Week 6 Tutorial - SQL Part 1
Tutorial 6 – SQL Part 1
- Rob, P. & Coronel, C. Database Systems: Design, Implementation & Management, 6th Edition, 2004. Chapter 6 & 7.
- Rob, P. & Coronel, C. Database Systems: Design, Implementation & Management, 7th Edition, 2006. Chapter 7 & 8 .
In a SELECT statement a table name is always prefaced by the schema (owners/users) name, where you omit the owners name (as we have so far) Oracle automatically appends the name of the current logged in user, so you see your own table. To view someone else's table contents two things must occur:
- you must preface the table in the SQL statement with the other users name
- the other user must grant you access to the table
For example to see the employee table in the payroll schema (ie. the employee table owned by payroll), you would use:
select * from payroll.employee;
For this weeks tutorial the tables which you will be viewing have all been created by the user PAYROLL. The user payroll has GRANTed you select privilege on these tables.
- Using SQL Developer examine the structure of the tables and prepare a logical ERD (DSD) for the set of tables in the PAYROLL schema. To view these table you will need to select Other Users (if PAYROLL is not shown select 'Show More' and then All) in SQL Developer in the left panel.
The tables represent the following data model:
The Oracle files to create/load/drop these tables and the Microsoft VISIO ERD are available in the archive topic7-8.zip. For this week, please do not use these files to create the tables in your account of the Monash database, use the tables available under the PAYROLL account.
Write and test the SQL statements to satisfy the following queries - save all your answers in a single text or MS Word file
- Display the employees who earn less than $1000.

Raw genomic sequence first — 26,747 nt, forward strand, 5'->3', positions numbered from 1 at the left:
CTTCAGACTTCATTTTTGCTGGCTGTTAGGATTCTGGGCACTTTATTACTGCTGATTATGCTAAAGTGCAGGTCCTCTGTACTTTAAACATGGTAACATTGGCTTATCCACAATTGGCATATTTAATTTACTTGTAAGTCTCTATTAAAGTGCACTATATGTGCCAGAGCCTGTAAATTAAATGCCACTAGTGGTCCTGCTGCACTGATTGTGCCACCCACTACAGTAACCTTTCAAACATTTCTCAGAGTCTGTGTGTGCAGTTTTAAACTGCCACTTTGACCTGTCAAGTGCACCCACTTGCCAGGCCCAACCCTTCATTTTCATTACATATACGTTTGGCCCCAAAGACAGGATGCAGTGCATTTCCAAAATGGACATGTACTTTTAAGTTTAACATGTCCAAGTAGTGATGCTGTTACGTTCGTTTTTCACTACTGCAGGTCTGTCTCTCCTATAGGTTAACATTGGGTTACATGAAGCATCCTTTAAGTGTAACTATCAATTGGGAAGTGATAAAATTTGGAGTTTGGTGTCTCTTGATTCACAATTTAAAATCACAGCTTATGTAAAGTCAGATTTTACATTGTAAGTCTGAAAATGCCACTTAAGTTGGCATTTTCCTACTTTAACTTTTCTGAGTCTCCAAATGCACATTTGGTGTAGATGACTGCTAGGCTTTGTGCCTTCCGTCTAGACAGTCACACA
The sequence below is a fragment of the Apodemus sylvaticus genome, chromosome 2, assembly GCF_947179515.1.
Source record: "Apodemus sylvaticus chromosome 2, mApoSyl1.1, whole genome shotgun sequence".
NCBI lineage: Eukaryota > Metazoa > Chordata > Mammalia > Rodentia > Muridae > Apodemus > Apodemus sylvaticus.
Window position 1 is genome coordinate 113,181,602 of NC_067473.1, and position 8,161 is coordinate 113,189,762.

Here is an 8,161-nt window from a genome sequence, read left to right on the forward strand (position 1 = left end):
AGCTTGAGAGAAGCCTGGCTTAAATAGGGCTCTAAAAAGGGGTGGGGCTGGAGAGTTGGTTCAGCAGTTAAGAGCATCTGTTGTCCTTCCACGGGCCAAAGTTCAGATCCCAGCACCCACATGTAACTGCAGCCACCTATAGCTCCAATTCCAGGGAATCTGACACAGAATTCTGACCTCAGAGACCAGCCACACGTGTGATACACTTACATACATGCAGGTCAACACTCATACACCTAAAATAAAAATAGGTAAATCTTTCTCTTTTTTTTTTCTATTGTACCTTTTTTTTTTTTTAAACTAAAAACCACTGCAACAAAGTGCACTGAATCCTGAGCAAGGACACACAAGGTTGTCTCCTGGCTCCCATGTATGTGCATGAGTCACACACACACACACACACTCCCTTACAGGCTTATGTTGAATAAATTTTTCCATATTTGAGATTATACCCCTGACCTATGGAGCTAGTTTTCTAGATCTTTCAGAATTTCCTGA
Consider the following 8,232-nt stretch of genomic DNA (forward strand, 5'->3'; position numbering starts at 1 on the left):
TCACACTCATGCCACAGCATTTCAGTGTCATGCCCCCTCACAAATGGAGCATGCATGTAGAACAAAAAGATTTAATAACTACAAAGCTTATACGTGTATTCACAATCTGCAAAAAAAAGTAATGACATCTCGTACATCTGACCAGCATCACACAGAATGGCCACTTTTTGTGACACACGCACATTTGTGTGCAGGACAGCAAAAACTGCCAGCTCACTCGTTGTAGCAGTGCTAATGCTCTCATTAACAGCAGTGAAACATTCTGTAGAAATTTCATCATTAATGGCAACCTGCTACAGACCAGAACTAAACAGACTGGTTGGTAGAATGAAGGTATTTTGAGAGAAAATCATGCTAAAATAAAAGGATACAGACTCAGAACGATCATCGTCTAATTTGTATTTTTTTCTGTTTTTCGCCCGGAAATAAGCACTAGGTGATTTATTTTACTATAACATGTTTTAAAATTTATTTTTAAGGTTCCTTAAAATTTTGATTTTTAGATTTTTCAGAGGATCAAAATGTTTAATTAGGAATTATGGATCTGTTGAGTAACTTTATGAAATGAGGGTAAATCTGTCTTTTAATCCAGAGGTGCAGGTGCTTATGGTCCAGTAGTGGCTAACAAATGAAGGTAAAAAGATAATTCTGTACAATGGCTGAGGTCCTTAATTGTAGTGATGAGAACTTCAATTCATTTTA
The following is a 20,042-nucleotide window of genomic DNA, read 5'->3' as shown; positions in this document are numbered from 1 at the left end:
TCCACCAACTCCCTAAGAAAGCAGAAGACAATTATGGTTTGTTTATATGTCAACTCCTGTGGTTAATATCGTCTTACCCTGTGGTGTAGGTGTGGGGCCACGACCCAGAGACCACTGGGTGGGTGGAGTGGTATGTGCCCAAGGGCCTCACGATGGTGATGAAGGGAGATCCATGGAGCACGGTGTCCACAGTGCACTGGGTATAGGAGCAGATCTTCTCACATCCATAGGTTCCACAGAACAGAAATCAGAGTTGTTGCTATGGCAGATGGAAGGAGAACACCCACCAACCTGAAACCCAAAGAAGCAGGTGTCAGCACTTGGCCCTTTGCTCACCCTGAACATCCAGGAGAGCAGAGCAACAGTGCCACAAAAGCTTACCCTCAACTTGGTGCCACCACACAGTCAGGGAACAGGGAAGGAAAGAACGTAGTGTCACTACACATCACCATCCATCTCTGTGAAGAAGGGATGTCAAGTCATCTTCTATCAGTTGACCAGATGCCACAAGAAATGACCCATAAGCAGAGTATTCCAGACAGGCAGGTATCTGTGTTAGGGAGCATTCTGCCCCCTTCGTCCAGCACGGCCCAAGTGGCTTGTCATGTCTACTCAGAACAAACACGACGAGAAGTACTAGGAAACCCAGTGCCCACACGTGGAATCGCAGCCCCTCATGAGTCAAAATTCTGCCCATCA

- List the department number of departments that have employees.
- Display the trainers who earn less than 2500 each month and are working in department 20.
- Display the name, job, monthly salary and commission of employees whose monthly salary is higher than their commission. Rename the columns: Name, Job, Monthly Salary and Commission.
- Display the employees whose job ends with the letter R.
- Display the employees that have a name starting with “J”, “K” or “M”.
- Display the employees who were born before 1960 and earn more than 1500 each month.
- Display the employees that don’t have a commission.
- Display the employee name, job, department name, location and monthly salary of employees that that work in New York.
- Display the name and job of employees who do not work in New York or Chicago.
- Display the employees who were born in the first half of the 60s. Display the output in birth date order.
- Display the employees who earn less than 1500 or greater than 3000 per month.
- Display the employees who have a manager.
- Display the employees who either work in Dallas or as a manager and earn more than 2500.
- Display the name, job, monthly salary and salary grade of all employees. Display the list in monthly salary order within salary grade order.
- Display the name and location of all departments, and the name of their employees. Display the output in employee name order within department name order.
- Display the name of all employees, their job and the name of their manager. List the output in employee name order within manager name order.
- For each employee display their employment history. In the listing include the employees’ name, the name of the department they worked for, the begin and end date and their monthly salary. Display the output in begin date order (most recent at the top of the list) within employee name order.
Week 6 tutorial as a PDF file